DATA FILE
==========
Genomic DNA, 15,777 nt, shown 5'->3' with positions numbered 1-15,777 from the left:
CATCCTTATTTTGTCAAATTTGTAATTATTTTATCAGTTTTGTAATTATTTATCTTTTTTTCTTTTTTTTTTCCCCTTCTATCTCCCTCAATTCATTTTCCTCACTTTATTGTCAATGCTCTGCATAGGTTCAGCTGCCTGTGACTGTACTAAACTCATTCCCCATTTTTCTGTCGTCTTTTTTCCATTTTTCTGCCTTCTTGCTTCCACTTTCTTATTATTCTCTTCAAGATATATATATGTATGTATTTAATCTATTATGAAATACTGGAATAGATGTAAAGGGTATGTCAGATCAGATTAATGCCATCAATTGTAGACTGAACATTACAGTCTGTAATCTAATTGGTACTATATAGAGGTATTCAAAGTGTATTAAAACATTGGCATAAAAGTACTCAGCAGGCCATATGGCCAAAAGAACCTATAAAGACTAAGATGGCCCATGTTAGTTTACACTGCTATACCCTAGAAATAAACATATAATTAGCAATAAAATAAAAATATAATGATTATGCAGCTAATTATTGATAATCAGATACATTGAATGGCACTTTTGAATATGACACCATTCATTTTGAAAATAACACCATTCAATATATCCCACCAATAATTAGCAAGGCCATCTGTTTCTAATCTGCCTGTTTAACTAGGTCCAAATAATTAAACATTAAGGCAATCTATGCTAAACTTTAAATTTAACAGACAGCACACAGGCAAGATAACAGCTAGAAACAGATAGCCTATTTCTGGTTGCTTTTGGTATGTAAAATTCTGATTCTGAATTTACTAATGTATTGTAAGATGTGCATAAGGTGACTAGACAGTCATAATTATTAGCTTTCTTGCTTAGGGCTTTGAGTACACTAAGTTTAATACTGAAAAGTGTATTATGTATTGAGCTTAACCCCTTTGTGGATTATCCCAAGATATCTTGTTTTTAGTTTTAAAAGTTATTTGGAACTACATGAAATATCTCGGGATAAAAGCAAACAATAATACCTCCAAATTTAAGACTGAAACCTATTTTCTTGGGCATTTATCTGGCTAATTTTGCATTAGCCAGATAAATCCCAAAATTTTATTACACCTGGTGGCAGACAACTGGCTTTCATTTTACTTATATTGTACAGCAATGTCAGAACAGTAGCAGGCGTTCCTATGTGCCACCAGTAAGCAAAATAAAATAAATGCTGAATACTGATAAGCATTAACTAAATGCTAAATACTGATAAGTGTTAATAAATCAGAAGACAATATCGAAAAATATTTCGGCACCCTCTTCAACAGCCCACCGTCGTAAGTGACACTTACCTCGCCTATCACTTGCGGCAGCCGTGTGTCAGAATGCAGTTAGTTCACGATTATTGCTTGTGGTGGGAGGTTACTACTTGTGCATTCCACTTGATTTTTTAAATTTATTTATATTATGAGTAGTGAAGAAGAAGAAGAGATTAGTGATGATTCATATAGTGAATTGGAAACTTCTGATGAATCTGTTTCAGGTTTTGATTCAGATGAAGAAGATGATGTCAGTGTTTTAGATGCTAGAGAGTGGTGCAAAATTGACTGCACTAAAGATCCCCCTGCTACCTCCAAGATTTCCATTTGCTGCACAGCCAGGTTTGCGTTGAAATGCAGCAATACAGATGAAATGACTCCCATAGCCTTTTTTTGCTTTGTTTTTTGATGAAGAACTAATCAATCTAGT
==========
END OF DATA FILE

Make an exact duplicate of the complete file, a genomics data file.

Genomic DNA, 15,777 nt, shown 5'->3' with positions numbered 1-15,777 from the left:
CATCCTTATTTTGTCAAATTTGTAATTATTTTATCAGTTTTGTAATTATTTATCTTTTTTTCTTTTTTTTTTCCCCTTCTATCTCCCTCAATTCATTTTCCTCACTTTATTGTCAATGCTCTGCATAGGTTCAGCTGCCTGTGACTGTACTAAACTCATTCCCCATTTTTCTGTCGTCTTTTTTCCATTTTTCTGCCTTCTTGCTTCCACTTTCTTATTATTCTCTTCAAGATATATATATGTATGTATTTAATCTATTATGAAATACTGGAATAGATGTAAAGGGTATGTCAGATCAGATTAATGCCATCAATTGTAGACTGAACATTACAGTCTGTAATCTAATTGGTACTATATAGAGGTATTCAAAGTGTATTAAAACATTGGCATAAAAGTACTCAGCAGGCCATATGGCCAAAAGAACCTATAAAGACTAAGATGGCCCATGTTAGTTTACACTGCTATACCCTAGAAATAAACATATAATTAGCAATAAAATAAAAATATAATGATTATGCAGCTAATTATTGATAATCAGATACATTGAATGGCACTTTTGAATATGACACCATTCATTTTGAAAATAACACCATTCAATATATCCCACCAATAATTAGCAAGGCCATCTGTTTCTAATCTGCCTGTTTAACTAGGTCCAAATAATTAAACATTAAGGCAATCTATGCTAAACTTTAAATTTAACAGACAGCACACAGGCAAGATAACAGCTAGAAACAGATAGCCTATTTCTGGTTGCTTTTGGTATGTAAAATTCTGATTCTGAATTTACTAATGTATTGTAAGATGTGCATAAGGTGACTAGACAGTCATAATTATTAGCTTTCTTGCTTAGGGCTTTGAGTACACTAAGTTTAATACTGAAAAGTGTATTATGTATTGAGCTTAACCCCTTTGTGGATTATCCCAAGATATCTTGTTTTTAGTTTTAAAAGTTATTTGGAACTACATGAAATATCTCGGGATAAAAGCAAACAATAATACCTCCAAATTTAAGACTGAAACCTATTTTCTTGGGCATTTATCTGGCTAATTTTGCATTAGCCAGATAAATCCCAAAATTTTATTACACCTGGTGGCAGACAACTGGCTTTCATTTTACTTATATTGTACAGCAATGTCAGAACAGTAGCAGGCGTTCCTATGTGCCACCAGTAAGCAAAATAAAATAAATGCTGAATACTGATAAGCATTAACTAAATGCTAAATACTGATAAGTGTTAATAAATCAGAAGACAATATCGAAAAATATTTCGGCACCCTCTTCAACAGCCCACCGTCGTAAGTGACACTTACCTCGCCTATCACTTGCGGCAGCCGTGTGTCAGAATGCAGTTAGTTCACGATTATTGCTTGTGGTGGGAGGTTACTACTTGTGCATTCCACTTGATTTTTTAAATTTATTTATATTATGAGTAGTGAAGAAGAAGAAGAGATTAGTGATGATTCATATAGTGAATTGGAAACTTCTGATGAATCTGTTTCAGGTTTTGATTCAGATGAAGAAGATGATGTCAGTGTTTTAGATGCTAGAGAGTGGTGCAAAATTGACTGCACTAAAGATCCCCCTGCTACCTCCAAGATTTCCATTTGCTGCACAGCCAGGTTTGCGTTGAAATGCAGCAATACAGATGAAATGACTCCCATAGCCTTTTTTTGCTTTGTTTTTTGATGAAGAACTAATCAATCTAGT